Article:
Thursday, July 14, 2011

Species at Risk in Muskoka: A guided walk of Torrance Barrens

For our 2nd Nature Quest workshop of the summer we gathered at Torrance Barrens to learn about Species at Risk in Muskoka. Torrance Barrens is a Conservation and Dark Sky Reserve established in 1999. The 1905 hectares is a region as a protected pace free from intrusion by urban light pollution. Its' rugged barrens, wetlands, and forested areas also provide habitat to at least 5 of Ontario's Species at Risk.

Natural Heritage Biologist Jan McDonnell led the group on a hike around Highland Pond and spoke to us about the valuable habitat the area provides and the species who call Torrance Barrens home.

Above: Here's Jan telling the group about turtles that are known to live in Torrance Barrens. Spotted Turtles have been seen here before and Blanding's turtle habitat exists here.

Above: a Spotted turtle, a species at risk classified as endangered

Above: a Blanding's turtle, a species at risk classified as threatened

Above: Participants in the workshop cross the bridge over the wetland. Wetlands are one of Muskoka's most valuable habitats. They provide many services like filtering the water to maintain water quality, help prevent erosion, and help control floods. Many species also depend on wetlands for habitat and food.

Above: Jan passes around a turtle shell and a snake skin for participants to look at as she speaks about suitable habitat for snakes such as Massassauga rattlesnakes and Eastern Hog-nose Snakes.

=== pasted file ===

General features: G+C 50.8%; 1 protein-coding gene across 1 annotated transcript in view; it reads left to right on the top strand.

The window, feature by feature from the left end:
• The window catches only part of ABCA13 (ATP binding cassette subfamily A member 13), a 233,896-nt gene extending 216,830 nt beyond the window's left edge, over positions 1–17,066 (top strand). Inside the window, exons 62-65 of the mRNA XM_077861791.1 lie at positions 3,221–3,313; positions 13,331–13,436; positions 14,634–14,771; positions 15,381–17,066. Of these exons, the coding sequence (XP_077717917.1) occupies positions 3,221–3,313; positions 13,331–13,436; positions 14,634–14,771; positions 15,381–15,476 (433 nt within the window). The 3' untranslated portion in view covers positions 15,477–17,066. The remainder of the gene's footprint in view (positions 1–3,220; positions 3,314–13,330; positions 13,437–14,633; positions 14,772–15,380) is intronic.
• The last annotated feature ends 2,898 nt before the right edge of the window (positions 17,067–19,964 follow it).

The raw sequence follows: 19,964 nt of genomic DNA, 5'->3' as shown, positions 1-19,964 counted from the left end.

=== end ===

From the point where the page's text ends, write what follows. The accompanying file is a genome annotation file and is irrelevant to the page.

Above: Massassauga rattlesnakes (threatened on the species at risk list) use large "table rocks" as gestation sites. It is here that they give birth to live young every 2 years. It is too energetically demanding to do every year. The table rocks are used to thermoregulate; hide in the shade under the rocks or between the rocks when it's hot and lay on top when they need to absorb heat.

Above: Eastern Hog-nosed Snakes eat toads and tend to roam over vast areas in search of toads, open sandy areas & dry woods. They lay eggs under a log or in leaf litter in midsummer. Their eggs hatch after about 2 months.

Above: In a dramatic fashion, the Eastern Hog-nosed snake will play dead (and even hand its' tongue out!) as a defence mechanism. They are also known to "puff adder" to intimidate potential prey, although they are not dangerous. They are categorized as threatened on the species at risk list.

Above: At our last stop, Jan talks about the poor fen wetland in Torrance Barrens. Poor fens have a high water table and some flow-through, but not much fresh water. They absorb massive amounts of water and are exceptional at preventing floods, supplying a constant flow of water and water filtration.

Above: The Whip-poor-will is a nocturnal bird whose habitat can be found in Torrance Barrens. They like a mixture of open (for feeding) and wooded (for nesting) areas. Whip-poor-wills call at dusk and just before dawn and their name take after the sound of their call. They are also a species at risk, categorized as threatened.

The Five-lined Skink is Ontario’s only lizard. Juveniles have a bright neon blue tail (grey in adults as above). Skinks are active during the day and like wooded locations with sandy soil and open rocky habitat with crevices and loose rocks. They lay 6-10 eggs under a log or rock which hatch in late summer. They are listed as a species of special concern on the species at risk list in Ontario.

Watch for turtles out on the roads this season!

Slow down in areas where you see this sign.

Find out more:

Don't miss the last 2 Nature Quest workshops!

July 19: Batty about Bats

July 26: Woodlot Management and Tree Selection

GO HERE for registration information

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